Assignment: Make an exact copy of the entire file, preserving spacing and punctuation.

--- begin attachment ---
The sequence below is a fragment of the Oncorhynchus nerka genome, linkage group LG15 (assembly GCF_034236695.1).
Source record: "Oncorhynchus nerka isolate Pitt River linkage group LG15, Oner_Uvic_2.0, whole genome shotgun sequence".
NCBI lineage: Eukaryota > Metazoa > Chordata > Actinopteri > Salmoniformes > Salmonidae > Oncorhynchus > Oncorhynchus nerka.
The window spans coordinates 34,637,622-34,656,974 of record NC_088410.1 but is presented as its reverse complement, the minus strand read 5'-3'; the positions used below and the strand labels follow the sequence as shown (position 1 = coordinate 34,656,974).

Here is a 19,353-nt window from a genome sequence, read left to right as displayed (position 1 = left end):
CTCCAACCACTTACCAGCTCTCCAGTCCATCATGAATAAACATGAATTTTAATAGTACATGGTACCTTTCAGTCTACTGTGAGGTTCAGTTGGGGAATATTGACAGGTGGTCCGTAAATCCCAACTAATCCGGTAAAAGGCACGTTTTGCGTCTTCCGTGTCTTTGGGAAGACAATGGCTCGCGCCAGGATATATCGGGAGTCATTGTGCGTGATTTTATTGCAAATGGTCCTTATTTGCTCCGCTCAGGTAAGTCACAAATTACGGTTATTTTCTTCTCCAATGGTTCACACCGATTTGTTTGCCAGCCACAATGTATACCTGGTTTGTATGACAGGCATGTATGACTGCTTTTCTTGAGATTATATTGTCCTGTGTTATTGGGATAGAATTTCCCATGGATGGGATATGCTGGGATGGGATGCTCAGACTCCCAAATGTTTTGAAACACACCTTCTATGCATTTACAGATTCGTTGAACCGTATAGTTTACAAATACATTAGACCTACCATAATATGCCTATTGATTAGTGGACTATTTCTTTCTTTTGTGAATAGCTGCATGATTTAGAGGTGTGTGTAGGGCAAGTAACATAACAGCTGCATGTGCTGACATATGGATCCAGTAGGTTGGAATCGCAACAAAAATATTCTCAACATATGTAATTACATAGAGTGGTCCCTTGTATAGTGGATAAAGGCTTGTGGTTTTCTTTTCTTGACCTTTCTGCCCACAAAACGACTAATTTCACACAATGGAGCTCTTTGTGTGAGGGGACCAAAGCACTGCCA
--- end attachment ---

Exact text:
The sequence below is a fragment of the Oncorhynchus nerka genome, linkage group LG15 (assembly GCF_034236695.1).
Source record: "Oncorhynchus nerka isolate Pitt River linkage group LG15, Oner_Uvic_2.0, whole genome shotgun sequence".
NCBI lineage: Eukaryota > Metazoa > Chordata > Actinopteri > Salmoniformes > Salmonidae > Oncorhynchus > Oncorhynchus nerka.
The window spans coordinates 34,637,622-34,656,974 of record NC_088410.1 but is presented as its reverse complement, the minus strand read 5'-3'; the positions used below and the strand labels follow the sequence as shown (position 1 = coordinate 34,656,974).

Here is a 19,353-nt window from a genome sequence, read left to right as displayed (position 1 = left end):
CTCCAACCACTTACCAGCTCTCCAGTCCATCATGAATAAACATGAATTTTAATAGTACATGGTACCTTTCAGTCTACTGTGAGGTTCAGTTGGGGAATATTGACAGGTGGTCCGTAAATCCCAACTAATCCGGTAAAAGGCACGTTTTGCGTCTTCCGTGTCTTTGGGAAGACAATGGCTCGCGCCAGGATATATCGGGAGTCATTGTGCGTGATTTTATTGCAAATGGTCCTTATTTGCTCCGCTCAGGTAAGTCACAAATTACGGTTATTTTCTTCTCCAATGGTTCACACCGATTTGTTTGCCAGCCACAATGTATACCTGGTTTGTATGACAGGCATGTATGACTGCTTTTCTTGAGATTATATTGTCCTGTGTTATTGGGATAGAATTTCCCATGGATGGGATATGCTGGGATGGGATGCTCAGACTCCCAAATGTTTTGAAACACACCTTCTATGCATTTACAGATTCGTTGAACCGTATAGTTTACAAATACATTAGACCTACCATAATATGCCTATTGATTAGTGGACTATTTCTTTCTTTTGTGAATAGCTGCATGATTTAGAGGTGTGTGTAGGGCAAGTAACATAACAGCTGCATGTGCTGACATATGGATCCAGTAGGTTGGAATCGCAACAAAAATATTCTCAACATATGTAATTACATAGAGTGGTCCCTTGTATAGTGGATAAAGGCTTGTGGTTTTCTTTTCTTGACCTTTCTGCCCACAAAACGACTAATTTCACACAATGGAGCTCTTTGTGTGAGGGGACCAAAGCACTGCCA